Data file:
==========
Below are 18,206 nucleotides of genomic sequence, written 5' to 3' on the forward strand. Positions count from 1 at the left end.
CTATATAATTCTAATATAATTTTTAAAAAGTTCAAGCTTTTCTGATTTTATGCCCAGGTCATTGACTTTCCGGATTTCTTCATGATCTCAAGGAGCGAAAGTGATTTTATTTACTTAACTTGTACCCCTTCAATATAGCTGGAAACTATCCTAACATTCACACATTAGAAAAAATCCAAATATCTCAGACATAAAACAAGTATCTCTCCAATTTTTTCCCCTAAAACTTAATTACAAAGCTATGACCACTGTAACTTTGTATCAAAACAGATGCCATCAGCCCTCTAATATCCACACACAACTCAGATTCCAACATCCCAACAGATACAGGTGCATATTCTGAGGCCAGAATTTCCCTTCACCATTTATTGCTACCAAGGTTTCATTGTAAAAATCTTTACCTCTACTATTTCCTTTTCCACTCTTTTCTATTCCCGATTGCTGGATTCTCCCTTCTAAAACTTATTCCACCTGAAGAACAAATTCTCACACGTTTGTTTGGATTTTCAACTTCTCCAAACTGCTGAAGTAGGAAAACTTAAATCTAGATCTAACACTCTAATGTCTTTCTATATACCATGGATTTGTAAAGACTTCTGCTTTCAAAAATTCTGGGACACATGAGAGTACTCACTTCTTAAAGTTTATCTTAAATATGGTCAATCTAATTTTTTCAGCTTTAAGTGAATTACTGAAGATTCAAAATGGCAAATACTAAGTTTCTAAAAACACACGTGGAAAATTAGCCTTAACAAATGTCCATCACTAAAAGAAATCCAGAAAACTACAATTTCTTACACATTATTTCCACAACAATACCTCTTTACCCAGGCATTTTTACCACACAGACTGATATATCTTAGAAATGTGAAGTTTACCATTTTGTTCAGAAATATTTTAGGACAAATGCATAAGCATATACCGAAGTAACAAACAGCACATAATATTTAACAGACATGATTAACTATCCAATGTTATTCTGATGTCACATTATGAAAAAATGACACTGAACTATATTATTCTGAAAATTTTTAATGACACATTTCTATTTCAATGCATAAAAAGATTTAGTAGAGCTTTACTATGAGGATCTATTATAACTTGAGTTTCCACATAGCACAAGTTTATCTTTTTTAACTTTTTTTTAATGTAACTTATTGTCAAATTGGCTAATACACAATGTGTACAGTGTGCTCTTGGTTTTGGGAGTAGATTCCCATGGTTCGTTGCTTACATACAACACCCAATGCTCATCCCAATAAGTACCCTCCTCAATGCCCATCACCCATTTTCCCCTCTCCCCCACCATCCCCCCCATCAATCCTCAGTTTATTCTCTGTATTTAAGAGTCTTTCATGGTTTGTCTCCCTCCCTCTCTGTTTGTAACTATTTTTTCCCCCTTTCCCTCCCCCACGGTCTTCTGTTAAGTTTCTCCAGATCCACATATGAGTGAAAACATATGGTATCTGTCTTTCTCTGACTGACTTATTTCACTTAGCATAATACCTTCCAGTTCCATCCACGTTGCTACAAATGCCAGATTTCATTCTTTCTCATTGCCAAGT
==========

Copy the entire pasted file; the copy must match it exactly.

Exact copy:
Below are 18,206 nucleotides of genomic sequence, written 5' to 3' on the forward strand. Positions count from 1 at the left end.
CTATATAATTCTAATATAATTTTTAAAAAGTTCAAGCTTTTCTGATTTTATGCCCAGGTCATTGACTTTCCGGATTTCTTCATGATCTCAAGGAGCGAAAGTGATTTTATTTACTTAACTTGTACCCCTTCAATATAGCTGGAAACTATCCTAACATTCACACATTAGAAAAAATCCAAATATCTCAGACATAAAACAAGTATCTCTCCAATTTTTTCCCCTAAAACTTAATTACAAAGCTATGACCACTGTAACTTTGTATCAAAACAGATGCCATCAGCCCTCTAATATCCACACACAACTCAGATTCCAACATCCCAACAGATACAGGTGCATATTCTGAGGCCAGAATTTCCCTTCACCATTTATTGCTACCAAGGTTTCATTGTAAAAATCTTTACCTCTACTATTTCCTTTTCCACTCTTTTCTATTCCCGATTGCTGGATTCTCCCTTCTAAAACTTATTCCACCTGAAGAACAAATTCTCACACGTTTGTTTGGATTTTCAACTTCTCCAAACTGCTGAAGTAGGAAAACTTAAATCTAGATCTAACACTCTAATGTCTTTCTATATACCATGGATTTGTAAAGACTTCTGCTTTCAAAAATTCTGGGACACATGAGAGTACTCACTTCTTAAAGTTTATCTTAAATATGGTCAATCTAATTTTTTCAGCTTTAAGTGAATTACTGAAGATTCAAAATGGCAAATACTAAGTTTCTAAAAACACACGTGGAAAATTAGCCTTAACAAATGTCCATCACTAAAAGAAATCCAGAAAACTACAATTTCTTACACATTATTTCCACAACAATACCTCTTTACCCAGGCATTTTTACCACACAGACTGATATATCTTAGAAATGTGAAGTTTACCATTTTGTTCAGAAATATTTTAGGACAAATGCATAAGCATATACCGAAGTAACAAACAGCACATAATATTTAACAGACATGATTAACTATCCAATGTTATTCTGATGTCACATTATGAAAAAATGACACTGAACTATATTATTCTGAAAATTTTTAATGACACATTTCTATTTCAATGCATAAAAAGATTTAGTAGAGCTTTACTATGAGGATCTATTATAACTTGAGTTTCCACATAGCACAAGTTTATCTTTTTTAACTTTTTTTTAATGTAACTTATTGTCAAATTGGCTAATACACAATGTGTACAGTGTGCTCTTGGTTTTGGGAGTAGATTCCCATGGTTCGTTGCTTACATACAACACCCAATGCTCATCCCAATAAGTACCCTCCTCAATGCCCATCACCCATTTTCCCCTCTCCCCCACCATCCCCCCCATCAATCCTCAGTTTATTCTCTGTATTTAAGAGTCTTTCATGGTTTGTCTCCCTCCCTCTCTGTTTGTAACTATTTTTTCCCCCTTTCCCTCCCCCACGGTCTTCTGTTAAGTTTCTCCAGATCCACATATGAGTGAAAACATATGGTATCTGTCTTTCTCTGACTGACTTATTTCACTTAGCATAATACCTTCCAGTTCCATCCACGTTGCTACAAATGCCAGATTTCATTCTTTCTCATTGCCAAGT